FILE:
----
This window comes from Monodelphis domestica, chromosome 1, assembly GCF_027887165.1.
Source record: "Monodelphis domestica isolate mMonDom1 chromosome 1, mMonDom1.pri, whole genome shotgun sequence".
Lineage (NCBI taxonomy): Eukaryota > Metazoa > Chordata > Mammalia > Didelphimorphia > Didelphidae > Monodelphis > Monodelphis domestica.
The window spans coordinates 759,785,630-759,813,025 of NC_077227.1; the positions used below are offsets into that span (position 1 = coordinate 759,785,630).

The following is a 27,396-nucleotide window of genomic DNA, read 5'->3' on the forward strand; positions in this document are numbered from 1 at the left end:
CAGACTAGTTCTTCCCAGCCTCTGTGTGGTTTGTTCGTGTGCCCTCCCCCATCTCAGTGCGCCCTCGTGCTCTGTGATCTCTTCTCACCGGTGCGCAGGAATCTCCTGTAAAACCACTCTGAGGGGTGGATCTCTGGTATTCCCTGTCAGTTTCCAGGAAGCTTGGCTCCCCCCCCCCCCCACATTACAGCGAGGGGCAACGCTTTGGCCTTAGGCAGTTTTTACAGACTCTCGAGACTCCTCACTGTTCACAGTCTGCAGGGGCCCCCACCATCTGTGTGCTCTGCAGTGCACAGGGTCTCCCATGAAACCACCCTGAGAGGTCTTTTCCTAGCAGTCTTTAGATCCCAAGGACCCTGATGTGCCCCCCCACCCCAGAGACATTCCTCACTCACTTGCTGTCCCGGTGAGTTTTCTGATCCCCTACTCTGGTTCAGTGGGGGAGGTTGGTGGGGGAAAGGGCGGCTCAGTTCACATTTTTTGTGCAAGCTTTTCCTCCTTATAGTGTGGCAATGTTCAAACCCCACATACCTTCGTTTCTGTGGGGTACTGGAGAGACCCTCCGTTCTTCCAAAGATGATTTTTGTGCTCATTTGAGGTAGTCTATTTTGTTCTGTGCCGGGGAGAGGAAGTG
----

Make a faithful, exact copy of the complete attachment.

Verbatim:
This window comes from Monodelphis domestica, chromosome 1, assembly GCF_027887165.1.
Source record: "Monodelphis domestica isolate mMonDom1 chromosome 1, mMonDom1.pri, whole genome shotgun sequence".
Lineage (NCBI taxonomy): Eukaryota > Metazoa > Chordata > Mammalia > Didelphimorphia > Didelphidae > Monodelphis > Monodelphis domestica.
The window spans coordinates 759,785,630-759,813,025 of NC_077227.1; the positions used below are offsets into that span (position 1 = coordinate 759,785,630).

The following is a 27,396-nucleotide window of genomic DNA, read 5'->3' on the forward strand; positions in this document are numbered from 1 at the left end:
CAGACTAGTTCTTCCCAGCCTCTGTGTGGTTTGTTCGTGTGCCCTCCCCCATCTCAGTGCGCCCTCGTGCTCTGTGATCTCTTCTCACCGGTGCGCAGGAATCTCCTGTAAAACCACTCTGAGGGGTGGATCTCTGGTATTCCCTGTCAGTTTCCAGGAAGCTTGGCTCCCCCCCCCCCCCACATTACAGCGAGGGGCAACGCTTTGGCCTTAGGCAGTTTTTACAGACTCTCGAGACTCCTCACTGTTCACAGTCTGCAGGGGCCCCCACCATCTGTGTGCTCTGCAGTGCACAGGGTCTCCCATGAAACCACCCTGAGAGGTCTTTTCCTAGCAGTCTTTAGATCCCAAGGACCCTGATGTGCCCCCCCACCCCAGAGACATTCCTCACTCACTTGCTGTCCCGGTGAGTTTTCTGATCCCCTACTCTGGTTCAGTGGGGGAGGTTGGTGGGGGAAAGGGCGGCTCAGTTCACATTTTTTGTGCAAGCTTTTCCTCCTTATAGTGTGGCAATGTTCAAACCCCACATACCTTCGTTTCTGTGGGGTACTGGAGAGACCCTCCGTTCTTCCAAAGATGATTTTTGTGCTCATTTGAGGTAGTCTATTTTGTTCTGTGCCGGGGAGAGGAAGTG